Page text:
## Mathematics, Statistics, and Computer Science Honors Projects

Honors Project

#### Abstract

Combinatorics is the art of counting, how many such objects are there. Algebra deals with how objects can interact. Representation theory sits between the two. In particular, it uses combinatorial techniques to prove algebraic questions. Herein I use it to derive information about the symmetric group, S_n, by proving a combinatorial identity. In mathematics though, we always seek the strongest possible theorem, the broadest result. Thus it is natural to consider here not only S_n, but also several other related diagram algebras. The conjecture and part, but not all, of the proof will generalize.

After introducing the necessary definitions, background, and tools, the second chapter, the heart of the paper, contains a proof of the main conjecture. The two main objects of study are the Roichman and Saxl weights, which are functions on permutations. In particular, I prove that the sum of the two weights over all symmetric permutations, those which are their own inverse, is equal and give an explicit calculation for it. Since the weights are always +1, -1 or 0, much of the proof will be done by finding and cancelling pairs of elements with opposite sum. This part is aimed at a general audience and requires little background. Once the central result has been proven, I turn to the deeper algebraic background of the problem and explain why it is important. In particular, this result allows us to construct a model which tells us a great deal about S_n.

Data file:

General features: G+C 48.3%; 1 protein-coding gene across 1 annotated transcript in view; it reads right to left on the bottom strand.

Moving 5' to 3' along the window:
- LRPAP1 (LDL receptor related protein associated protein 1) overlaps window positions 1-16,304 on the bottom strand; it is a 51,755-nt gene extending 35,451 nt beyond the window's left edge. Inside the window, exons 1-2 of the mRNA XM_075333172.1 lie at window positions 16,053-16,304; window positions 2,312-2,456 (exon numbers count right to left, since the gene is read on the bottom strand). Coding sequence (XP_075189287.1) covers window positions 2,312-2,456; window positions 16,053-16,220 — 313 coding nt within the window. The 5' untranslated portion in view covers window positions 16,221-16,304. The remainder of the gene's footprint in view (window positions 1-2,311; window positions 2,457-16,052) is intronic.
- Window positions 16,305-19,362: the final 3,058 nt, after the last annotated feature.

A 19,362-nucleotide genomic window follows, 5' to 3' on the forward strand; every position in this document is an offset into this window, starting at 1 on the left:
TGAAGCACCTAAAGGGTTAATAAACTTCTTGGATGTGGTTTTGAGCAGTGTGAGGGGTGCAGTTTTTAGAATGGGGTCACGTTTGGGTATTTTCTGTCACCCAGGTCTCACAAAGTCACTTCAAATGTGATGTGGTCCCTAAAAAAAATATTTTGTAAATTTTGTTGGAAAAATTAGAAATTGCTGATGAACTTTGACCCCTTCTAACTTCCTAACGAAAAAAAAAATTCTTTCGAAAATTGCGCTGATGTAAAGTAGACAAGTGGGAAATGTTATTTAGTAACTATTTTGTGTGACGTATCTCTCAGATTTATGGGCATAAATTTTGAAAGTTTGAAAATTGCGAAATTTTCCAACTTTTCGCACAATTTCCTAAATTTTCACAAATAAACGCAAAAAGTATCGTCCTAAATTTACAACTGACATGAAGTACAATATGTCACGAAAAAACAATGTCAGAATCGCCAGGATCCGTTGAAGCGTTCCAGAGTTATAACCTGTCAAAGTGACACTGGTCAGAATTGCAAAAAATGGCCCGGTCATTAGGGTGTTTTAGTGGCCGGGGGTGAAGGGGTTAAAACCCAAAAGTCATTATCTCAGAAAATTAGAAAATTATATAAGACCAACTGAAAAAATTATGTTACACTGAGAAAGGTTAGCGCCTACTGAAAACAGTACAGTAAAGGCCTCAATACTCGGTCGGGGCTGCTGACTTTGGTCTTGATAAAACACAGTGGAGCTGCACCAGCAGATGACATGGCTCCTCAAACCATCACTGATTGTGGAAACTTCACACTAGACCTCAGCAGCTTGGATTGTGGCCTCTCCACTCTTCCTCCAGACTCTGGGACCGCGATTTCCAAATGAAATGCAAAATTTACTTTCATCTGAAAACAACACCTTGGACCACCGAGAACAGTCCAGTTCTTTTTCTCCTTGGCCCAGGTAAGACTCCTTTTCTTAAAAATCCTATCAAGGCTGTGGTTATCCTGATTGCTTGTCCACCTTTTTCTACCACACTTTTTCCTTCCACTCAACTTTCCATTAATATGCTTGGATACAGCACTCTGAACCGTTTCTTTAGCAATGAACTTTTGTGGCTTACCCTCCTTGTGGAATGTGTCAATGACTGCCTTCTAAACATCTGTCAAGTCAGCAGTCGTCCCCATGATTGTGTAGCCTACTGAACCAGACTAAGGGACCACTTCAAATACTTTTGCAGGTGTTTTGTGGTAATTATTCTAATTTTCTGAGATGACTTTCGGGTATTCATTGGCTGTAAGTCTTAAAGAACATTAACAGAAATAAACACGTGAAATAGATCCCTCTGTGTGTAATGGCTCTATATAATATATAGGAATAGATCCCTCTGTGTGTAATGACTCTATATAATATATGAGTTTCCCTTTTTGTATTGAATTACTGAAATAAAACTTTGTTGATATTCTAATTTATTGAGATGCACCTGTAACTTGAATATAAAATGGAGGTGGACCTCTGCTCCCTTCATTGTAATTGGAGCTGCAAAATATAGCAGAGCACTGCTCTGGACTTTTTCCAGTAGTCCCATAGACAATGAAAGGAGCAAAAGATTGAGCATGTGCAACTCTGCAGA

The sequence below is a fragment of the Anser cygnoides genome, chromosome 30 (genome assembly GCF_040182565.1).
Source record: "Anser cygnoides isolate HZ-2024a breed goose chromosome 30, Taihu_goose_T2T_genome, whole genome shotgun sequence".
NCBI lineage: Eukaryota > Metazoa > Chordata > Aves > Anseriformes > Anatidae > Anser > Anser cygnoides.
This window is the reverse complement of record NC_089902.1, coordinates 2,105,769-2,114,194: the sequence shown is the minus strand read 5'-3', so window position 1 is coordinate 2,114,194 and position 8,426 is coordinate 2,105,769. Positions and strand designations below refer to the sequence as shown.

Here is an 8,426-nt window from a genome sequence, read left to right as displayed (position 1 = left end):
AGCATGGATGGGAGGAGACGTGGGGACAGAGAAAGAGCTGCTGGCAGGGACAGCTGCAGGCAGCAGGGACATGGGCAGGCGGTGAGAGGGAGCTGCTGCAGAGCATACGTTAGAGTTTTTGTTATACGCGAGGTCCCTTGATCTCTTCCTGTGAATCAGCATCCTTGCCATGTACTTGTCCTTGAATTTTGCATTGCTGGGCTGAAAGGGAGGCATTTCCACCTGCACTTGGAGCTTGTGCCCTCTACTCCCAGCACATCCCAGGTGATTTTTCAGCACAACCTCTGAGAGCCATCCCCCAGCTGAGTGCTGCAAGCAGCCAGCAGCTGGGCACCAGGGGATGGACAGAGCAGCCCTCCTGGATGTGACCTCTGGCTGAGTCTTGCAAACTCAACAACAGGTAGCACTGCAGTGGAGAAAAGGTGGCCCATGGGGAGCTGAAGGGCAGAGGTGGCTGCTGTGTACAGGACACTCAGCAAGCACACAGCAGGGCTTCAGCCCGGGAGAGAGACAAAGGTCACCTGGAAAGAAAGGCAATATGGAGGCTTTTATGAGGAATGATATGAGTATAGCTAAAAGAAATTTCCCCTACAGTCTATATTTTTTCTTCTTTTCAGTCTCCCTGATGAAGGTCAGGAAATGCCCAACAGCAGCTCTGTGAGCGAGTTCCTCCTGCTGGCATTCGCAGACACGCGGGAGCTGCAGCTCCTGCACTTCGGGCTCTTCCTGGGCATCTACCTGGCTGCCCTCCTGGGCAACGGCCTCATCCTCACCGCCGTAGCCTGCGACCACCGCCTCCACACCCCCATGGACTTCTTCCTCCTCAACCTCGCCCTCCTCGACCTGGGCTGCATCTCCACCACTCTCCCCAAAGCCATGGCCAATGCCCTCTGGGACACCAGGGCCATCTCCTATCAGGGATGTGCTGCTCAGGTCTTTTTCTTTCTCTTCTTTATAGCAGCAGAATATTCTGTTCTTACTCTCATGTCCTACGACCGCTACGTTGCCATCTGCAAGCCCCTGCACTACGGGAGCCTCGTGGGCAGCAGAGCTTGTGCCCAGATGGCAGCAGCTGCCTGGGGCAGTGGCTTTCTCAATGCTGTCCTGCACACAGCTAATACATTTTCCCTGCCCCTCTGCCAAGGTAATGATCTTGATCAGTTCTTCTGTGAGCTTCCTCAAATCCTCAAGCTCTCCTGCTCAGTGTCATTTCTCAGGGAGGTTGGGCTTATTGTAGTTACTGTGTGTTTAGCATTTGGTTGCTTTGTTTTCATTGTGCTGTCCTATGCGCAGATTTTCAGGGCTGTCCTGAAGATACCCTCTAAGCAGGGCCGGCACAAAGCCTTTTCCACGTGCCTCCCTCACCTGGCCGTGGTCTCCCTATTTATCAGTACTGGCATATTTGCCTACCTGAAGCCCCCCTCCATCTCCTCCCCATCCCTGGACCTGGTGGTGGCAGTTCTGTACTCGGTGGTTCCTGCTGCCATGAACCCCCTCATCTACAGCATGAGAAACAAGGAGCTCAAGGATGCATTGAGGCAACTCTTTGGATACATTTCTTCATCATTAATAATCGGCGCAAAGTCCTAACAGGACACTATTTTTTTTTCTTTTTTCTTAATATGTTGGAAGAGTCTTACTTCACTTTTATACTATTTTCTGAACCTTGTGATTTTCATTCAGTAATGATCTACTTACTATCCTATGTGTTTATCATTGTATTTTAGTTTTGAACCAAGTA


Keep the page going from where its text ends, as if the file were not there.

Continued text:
This leads us naturally to consider the general case, where we state the version of the conjecture. In order to deal with it, we will need several new concepts. These and their properties of which will be introduced next, comparing the general ones to how they specialize for the symmetric case; indeed these will often be identical. We can then give partial results toward its proof. While I am unable to prove the entire result, I solve a special case and point out possible approaches to finish the problem.

This work arose out of a summer research project with my advisor, Tom Halverson, and was continued during the 2005-06 academic year. I am indebted to him for everything, to the NSF for supplying funding, and to the entire math department at Macalester for instilling in me a passion for mathematics and the ability to pursue it.

COinS